A rather ‘rakish’ looking nuthatch pinching a black sunflower seed.

Although bright, it had been cold overnight, and the light trap on Saturday/Sunday had few moths in it. In contrast today it had rained overnight , but there was an 800% increase in moth numbers – O.K. it was only 18 moths, but much better than the two on Sunday.  There was also a tremendous increase in the number of caddisflies attracted to the light trap – I guess they had  been brought out by the last couple of warmer days.

Caddisfly

Otherwise the grey and grizzly weather today was altogether uninspiring and views across the lakes hampered by the slightly misty conditions. There were quite a large number of lesser black-backed gull loafing on Ibsley Water and the selection of wildfowl continues to expand with the range of duck species  improving on a weekly if not daily basis. Tufted duck, mallard and gadwall are fairly easily seen with many of the others such as pochard, wigeon and teal present but not always obvious, as they invariably seem to lurk at the far side of the lake. (It doesn’t matter which side of the lake you look from, they’re always on the far side!!! How do they do that??)  Whilst there are many young birds and adults in different states of moult , it can still be a bit of a nightmare identifying  which species any particular bird belongs to.

Our ever-present pheasants – refugees from the rough and tumble of the surrounding countryside where, apart from the lack of so much free food, they also might risk getting shot – continue to provide photo opportunities including this one that wasn’t  afraid of being ‘on the table’ but preferred to keep its feathers on for the trip!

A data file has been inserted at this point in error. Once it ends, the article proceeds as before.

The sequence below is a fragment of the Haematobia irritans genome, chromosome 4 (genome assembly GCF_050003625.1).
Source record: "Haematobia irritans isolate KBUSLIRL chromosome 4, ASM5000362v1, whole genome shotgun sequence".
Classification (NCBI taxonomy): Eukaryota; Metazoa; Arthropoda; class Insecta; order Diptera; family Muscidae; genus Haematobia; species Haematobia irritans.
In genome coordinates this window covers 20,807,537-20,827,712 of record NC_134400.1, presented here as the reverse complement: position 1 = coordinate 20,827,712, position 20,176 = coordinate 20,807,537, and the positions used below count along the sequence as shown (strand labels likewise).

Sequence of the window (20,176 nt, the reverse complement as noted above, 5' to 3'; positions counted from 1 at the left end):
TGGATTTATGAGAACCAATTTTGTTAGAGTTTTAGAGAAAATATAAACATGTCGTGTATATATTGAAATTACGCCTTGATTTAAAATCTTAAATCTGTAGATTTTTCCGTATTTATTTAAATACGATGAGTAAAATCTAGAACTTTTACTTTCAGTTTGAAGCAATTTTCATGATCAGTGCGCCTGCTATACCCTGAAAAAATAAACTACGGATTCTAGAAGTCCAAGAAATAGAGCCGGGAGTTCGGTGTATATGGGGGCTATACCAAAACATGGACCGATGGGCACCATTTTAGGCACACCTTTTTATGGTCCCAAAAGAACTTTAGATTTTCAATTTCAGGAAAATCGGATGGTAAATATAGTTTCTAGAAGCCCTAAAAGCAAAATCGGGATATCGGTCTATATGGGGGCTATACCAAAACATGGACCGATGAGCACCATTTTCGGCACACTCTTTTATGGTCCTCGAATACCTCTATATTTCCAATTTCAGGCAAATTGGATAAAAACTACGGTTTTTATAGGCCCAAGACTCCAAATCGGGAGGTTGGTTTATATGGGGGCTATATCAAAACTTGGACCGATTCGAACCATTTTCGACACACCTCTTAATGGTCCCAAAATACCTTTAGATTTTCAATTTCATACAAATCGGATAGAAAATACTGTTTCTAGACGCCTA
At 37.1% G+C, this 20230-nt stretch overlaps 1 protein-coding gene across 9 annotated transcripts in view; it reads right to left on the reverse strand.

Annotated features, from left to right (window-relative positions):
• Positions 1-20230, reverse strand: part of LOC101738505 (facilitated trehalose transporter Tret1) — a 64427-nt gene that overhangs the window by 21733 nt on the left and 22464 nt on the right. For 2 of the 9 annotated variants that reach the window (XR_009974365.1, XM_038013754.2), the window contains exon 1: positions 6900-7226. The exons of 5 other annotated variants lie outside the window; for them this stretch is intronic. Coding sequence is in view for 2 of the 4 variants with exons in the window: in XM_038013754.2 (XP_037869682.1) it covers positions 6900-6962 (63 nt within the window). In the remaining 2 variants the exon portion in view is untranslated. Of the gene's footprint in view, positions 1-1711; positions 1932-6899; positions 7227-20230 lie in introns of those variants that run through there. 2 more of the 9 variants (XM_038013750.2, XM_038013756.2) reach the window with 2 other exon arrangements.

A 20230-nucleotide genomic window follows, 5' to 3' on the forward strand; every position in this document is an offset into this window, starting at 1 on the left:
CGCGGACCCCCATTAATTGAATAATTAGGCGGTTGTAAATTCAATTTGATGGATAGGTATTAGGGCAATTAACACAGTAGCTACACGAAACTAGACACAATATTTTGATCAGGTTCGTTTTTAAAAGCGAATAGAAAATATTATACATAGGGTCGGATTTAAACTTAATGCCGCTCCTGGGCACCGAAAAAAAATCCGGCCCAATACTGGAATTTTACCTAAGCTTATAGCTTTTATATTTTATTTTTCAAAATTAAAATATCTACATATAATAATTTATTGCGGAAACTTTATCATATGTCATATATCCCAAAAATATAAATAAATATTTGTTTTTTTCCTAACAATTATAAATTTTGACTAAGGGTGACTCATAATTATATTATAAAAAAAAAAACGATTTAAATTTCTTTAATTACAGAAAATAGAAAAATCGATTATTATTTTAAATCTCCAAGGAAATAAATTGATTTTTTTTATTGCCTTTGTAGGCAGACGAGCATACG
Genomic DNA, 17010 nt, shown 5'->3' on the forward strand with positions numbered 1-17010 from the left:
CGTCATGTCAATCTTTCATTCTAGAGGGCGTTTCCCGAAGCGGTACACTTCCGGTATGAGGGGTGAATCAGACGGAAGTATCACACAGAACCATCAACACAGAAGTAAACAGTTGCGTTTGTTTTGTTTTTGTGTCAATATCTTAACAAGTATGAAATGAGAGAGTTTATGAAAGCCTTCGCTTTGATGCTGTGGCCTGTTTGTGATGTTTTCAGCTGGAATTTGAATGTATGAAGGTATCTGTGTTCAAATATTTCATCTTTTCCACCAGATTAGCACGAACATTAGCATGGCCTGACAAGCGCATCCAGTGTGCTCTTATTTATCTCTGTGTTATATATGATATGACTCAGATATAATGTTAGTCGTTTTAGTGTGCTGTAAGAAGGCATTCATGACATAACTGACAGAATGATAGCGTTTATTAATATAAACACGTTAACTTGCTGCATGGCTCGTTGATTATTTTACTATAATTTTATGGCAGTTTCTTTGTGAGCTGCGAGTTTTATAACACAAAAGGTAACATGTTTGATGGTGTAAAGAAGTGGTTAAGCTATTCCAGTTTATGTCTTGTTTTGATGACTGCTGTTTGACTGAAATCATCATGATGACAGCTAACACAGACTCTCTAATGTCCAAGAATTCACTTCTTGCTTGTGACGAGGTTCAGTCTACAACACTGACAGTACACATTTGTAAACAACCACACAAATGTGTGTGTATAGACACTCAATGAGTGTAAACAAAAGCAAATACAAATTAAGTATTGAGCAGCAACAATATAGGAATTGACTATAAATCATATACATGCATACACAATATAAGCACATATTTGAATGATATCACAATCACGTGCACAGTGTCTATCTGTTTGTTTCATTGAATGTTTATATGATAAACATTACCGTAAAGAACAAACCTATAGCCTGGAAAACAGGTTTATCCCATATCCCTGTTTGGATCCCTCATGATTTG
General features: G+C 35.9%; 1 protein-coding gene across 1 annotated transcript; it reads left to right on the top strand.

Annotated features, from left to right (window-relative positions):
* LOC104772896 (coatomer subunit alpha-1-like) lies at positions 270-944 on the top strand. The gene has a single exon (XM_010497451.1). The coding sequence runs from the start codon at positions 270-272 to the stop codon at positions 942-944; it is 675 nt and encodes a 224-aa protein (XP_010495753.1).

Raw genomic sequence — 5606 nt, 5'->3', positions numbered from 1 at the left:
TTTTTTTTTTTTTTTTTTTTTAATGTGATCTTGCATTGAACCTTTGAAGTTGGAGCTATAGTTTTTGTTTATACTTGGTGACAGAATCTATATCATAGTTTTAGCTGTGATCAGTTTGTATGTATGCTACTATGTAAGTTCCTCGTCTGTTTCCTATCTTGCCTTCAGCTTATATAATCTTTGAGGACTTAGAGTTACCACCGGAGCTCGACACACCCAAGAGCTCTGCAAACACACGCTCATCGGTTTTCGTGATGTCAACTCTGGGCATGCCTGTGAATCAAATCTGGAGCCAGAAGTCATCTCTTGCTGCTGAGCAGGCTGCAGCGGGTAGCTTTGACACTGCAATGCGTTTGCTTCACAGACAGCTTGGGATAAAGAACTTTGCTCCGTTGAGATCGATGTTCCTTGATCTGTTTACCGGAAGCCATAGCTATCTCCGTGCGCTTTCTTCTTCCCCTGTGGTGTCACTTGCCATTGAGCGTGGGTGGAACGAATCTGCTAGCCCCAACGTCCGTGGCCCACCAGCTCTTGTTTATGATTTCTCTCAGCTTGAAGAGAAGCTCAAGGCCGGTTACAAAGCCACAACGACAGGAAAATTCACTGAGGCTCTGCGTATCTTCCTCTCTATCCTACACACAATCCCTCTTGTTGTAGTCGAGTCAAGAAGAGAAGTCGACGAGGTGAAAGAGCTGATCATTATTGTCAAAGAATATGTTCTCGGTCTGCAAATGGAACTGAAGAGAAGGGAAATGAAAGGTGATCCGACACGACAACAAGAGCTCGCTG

The ‘ready for table’ pheasant

ASBOs – Animals, Some Behaving Oddly

The behaviour of animals is perhaps one of the main reasons many people continue to watch and observe even the quite familiar.  I vaguely remember a comment from a Radio 4 series of programmes broadcast last week in which they were talking about ‘alien’ birds i.e. those that people have brought into the country.  The comment was a report of an observation by an eminent ornithologist and concerned a pheasant that had been on a boat. When the boat got into difficulties the pheasant had flown to shore (if  I remember all the details correctly!). Anyway the comment was something like   ‘this is a remarkable piece of behaviour from an otherwise unremarkable bird!!’ 

Well, as many visitors will have noticed, we have a few refugee pheasants on the reserve who have discovered that there are easy food pickings around our bird seed feeders. I’ve even seen one fly up to the feeder and eat spilt seeds from the tray, so wasn’t too surprised when as we were closing down yesterday, one flew up onto the ‘shelf’ over the disabled access window.  What was slightly more interesting was that it then started pecking at the window, presumably because it considered its own reflection, in the half-silvered glass, to be a rival bird.

Pheasant outside Woodland Hide window